The US Attorney's Office alleges that Garcia lied to authorities responding to the incident on March 31, 2005, telling them there ha been an accidental spill of between 20 and 30 gallons.

Garcia was arraigned Nov. 29 in federal court in San Diego before Magistrate Judge Anthony J. Battaglia, at which time he pleaded not guilty to the charges, the US Attorney's Office reported. He's next scheduled to appear in court before Judge Irma E. Gonzalez on Jan. 7, 2008.

If convicted of all charges, Garcia could face maximum fines and penalties of more than $500,000, plus as much as 16 years in prison. He has been released on $20,000 bail.

Meanwhile, the US Attorney's Office has applied for a writ of habeas corpus to have Oliver brought from the Lake County Jail to San Diego for a court appearance later this month.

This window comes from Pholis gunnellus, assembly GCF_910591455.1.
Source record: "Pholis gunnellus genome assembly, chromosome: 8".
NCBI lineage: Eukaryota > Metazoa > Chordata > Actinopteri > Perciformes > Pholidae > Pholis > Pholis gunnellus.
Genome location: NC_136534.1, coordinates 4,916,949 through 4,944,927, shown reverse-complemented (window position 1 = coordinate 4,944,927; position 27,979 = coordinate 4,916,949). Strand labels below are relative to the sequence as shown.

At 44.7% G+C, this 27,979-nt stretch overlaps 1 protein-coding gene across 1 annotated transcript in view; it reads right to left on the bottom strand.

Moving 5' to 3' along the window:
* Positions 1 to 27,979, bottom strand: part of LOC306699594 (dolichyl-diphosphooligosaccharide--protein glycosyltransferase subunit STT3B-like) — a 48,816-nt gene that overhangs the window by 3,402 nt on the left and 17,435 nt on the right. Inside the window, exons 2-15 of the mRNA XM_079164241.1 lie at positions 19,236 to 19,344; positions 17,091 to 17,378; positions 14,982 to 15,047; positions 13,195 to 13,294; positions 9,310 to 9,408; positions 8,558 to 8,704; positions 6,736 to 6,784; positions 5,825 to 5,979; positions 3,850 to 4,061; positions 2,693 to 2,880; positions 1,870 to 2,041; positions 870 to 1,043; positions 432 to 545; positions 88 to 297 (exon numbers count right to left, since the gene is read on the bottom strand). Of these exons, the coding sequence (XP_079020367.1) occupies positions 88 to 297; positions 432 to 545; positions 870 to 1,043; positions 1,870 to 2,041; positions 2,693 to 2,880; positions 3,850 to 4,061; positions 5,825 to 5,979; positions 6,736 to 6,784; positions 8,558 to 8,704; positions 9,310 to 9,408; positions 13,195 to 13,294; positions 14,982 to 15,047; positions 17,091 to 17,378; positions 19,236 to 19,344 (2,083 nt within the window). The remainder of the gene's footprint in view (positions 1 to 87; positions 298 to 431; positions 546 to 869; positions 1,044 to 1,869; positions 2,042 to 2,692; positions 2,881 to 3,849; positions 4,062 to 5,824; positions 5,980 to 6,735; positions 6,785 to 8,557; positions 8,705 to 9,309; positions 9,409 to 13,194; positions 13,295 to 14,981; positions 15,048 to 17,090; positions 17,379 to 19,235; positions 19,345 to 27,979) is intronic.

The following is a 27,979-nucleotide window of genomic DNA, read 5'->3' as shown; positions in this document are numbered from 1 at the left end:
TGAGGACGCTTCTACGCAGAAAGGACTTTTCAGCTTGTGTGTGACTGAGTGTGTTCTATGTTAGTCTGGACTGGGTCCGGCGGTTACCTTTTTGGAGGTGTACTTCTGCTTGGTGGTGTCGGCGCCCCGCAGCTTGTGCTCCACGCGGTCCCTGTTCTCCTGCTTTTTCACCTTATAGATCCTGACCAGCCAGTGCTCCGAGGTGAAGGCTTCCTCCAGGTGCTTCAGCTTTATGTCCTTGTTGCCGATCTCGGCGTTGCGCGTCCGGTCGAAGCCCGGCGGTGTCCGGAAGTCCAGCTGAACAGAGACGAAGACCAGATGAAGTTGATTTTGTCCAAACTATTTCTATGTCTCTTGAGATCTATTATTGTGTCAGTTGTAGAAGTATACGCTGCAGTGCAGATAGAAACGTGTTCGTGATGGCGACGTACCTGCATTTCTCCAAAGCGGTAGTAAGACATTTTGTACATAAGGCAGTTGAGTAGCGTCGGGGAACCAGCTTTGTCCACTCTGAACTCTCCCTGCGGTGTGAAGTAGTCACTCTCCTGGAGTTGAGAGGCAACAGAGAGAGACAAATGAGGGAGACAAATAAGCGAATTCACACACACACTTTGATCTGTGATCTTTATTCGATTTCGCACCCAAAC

A federal judge signed the writ, filed Dec. 5, which orders the warden of the Lake County Jail and the US Marshal for the district to have Oliver in court for arraignment before Magistrate Judge Leo S. Papas at 10:30 a.m. Friday, Dec. 21.

The writ calls for Oliver to be returned to Lake County after the arraignment is held.

That should put him back in Lake County in time for a Jan. 7, 2008 court appearance he is scheduled to make in the Dodele murder, according to Chief Deputy District Attorney Richard Hinchcliff.

Hinchcliff said he expects a date for a preliminary hearing to be set at that Jan. 7 hearing for Oliver, who was last in Lake County Superior Court on the Dodele case on Nov. 30.

E-mail Elizabeth Larson at This email address is being protected from spambots. You need JavaScript enabled to view it..